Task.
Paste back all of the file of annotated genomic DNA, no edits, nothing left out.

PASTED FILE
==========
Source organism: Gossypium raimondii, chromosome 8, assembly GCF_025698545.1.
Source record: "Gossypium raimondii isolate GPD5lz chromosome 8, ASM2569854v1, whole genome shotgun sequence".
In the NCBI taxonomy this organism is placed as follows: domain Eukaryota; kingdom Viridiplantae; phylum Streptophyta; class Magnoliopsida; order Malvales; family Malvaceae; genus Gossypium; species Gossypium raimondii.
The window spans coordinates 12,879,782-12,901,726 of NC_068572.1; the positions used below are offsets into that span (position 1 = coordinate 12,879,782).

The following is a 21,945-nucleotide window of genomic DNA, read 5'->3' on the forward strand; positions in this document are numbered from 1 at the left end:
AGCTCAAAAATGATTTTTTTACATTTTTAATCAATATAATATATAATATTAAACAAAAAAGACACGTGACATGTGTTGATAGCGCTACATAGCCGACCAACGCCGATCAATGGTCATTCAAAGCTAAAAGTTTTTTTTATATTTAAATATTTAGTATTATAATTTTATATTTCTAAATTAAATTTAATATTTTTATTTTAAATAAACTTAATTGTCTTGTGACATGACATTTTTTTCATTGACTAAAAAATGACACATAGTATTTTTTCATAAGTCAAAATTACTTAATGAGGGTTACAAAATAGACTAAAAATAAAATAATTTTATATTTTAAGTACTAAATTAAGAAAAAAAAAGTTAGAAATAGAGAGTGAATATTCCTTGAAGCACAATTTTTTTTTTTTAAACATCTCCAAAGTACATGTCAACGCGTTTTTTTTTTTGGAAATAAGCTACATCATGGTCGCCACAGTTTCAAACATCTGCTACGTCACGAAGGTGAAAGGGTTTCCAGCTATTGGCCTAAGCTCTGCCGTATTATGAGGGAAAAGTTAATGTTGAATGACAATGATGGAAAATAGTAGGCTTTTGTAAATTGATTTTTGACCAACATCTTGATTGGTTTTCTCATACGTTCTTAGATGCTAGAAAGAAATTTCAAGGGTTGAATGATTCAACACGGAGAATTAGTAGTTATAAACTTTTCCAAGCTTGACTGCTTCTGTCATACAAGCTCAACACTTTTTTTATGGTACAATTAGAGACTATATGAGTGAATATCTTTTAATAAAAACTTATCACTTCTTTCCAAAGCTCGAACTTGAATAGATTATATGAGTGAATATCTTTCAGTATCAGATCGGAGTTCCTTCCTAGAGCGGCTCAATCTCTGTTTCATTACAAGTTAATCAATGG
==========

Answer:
Source organism: Gossypium raimondii, chromosome 8, assembly GCF_025698545.1.
Source record: "Gossypium raimondii isolate GPD5lz chromosome 8, ASM2569854v1, whole genome shotgun sequence".
In the NCBI taxonomy this organism is placed as follows: domain Eukaryota; kingdom Viridiplantae; phylum Streptophyta; class Magnoliopsida; order Malvales; family Malvaceae; genus Gossypium; species Gossypium raimondii.
The window spans coordinates 12,879,782-12,901,726 of NC_068572.1; the positions used below are offsets into that span (position 1 = coordinate 12,879,782).

The following is a 21,945-nucleotide window of genomic DNA, read 5'->3' on the forward strand; positions in this document are numbered from 1 at the left end:
AGCTCAAAAATGATTTTTTTACATTTTTAATCAATATAATATATAATATTAAACAAAAAAGACACGTGACATGTGTTGATAGCGCTACATAGCCGACCAACGCCGATCAATGGTCATTCAAAGCTAAAAGTTTTTTTTATATTTAAATATTTAGTATTATAATTTTATATTTCTAAATTAAATTTAATATTTTTATTTTAAATAAACTTAATTGTCTTGTGACATGACATTTTTTTCATTGACTAAAAAATGACACATAGTATTTTTTCATAAGTCAAAATTACTTAATGAGGGTTACAAAATAGACTAAAAATAAAATAATTTTATATTTTAAGTACTAAATTAAGAAAAAAAAAGTTAGAAATAGAGAGTGAATATTCCTTGAAGCACAATTTTTTTTTTTTAAACATCTCCAAAGTACATGTCAACGCGTTTTTTTTTTTGGAAATAAGCTACATCATGGTCGCCACAGTTTCAAACATCTGCTACGTCACGAAGGTGAAAGGGTTTCCAGCTATTGGCCTAAGCTCTGCCGTATTATGAGGGAAAAGTTAATGTTGAATGACAATGATGGAAAATAGTAGGCTTTTGTAAATTGATTTTTGACCAACATCTTGATTGGTTTTCTCATACGTTCTTAGATGCTAGAAAGAAATTTCAAGGGTTGAATGATTCAACACGGAGAATTAGTAGTTATAAACTTTTCCAAGCTTGACTGCTTCTGTCATACAAGCTCAACACTTTTTTTATGGTACAATTAGAGACTATATGAGTGAATATCTTTTAATAAAAACTTATCACTTCTTTCCAAAGCTCGAACTTGAATAGATTATATGAGTGAATATCTTTCAGTATCAGATCGGAGTTCCTTCCTAGAGCGGCTCAATCTCTGTTTCATTACAAGTTAATCAATGG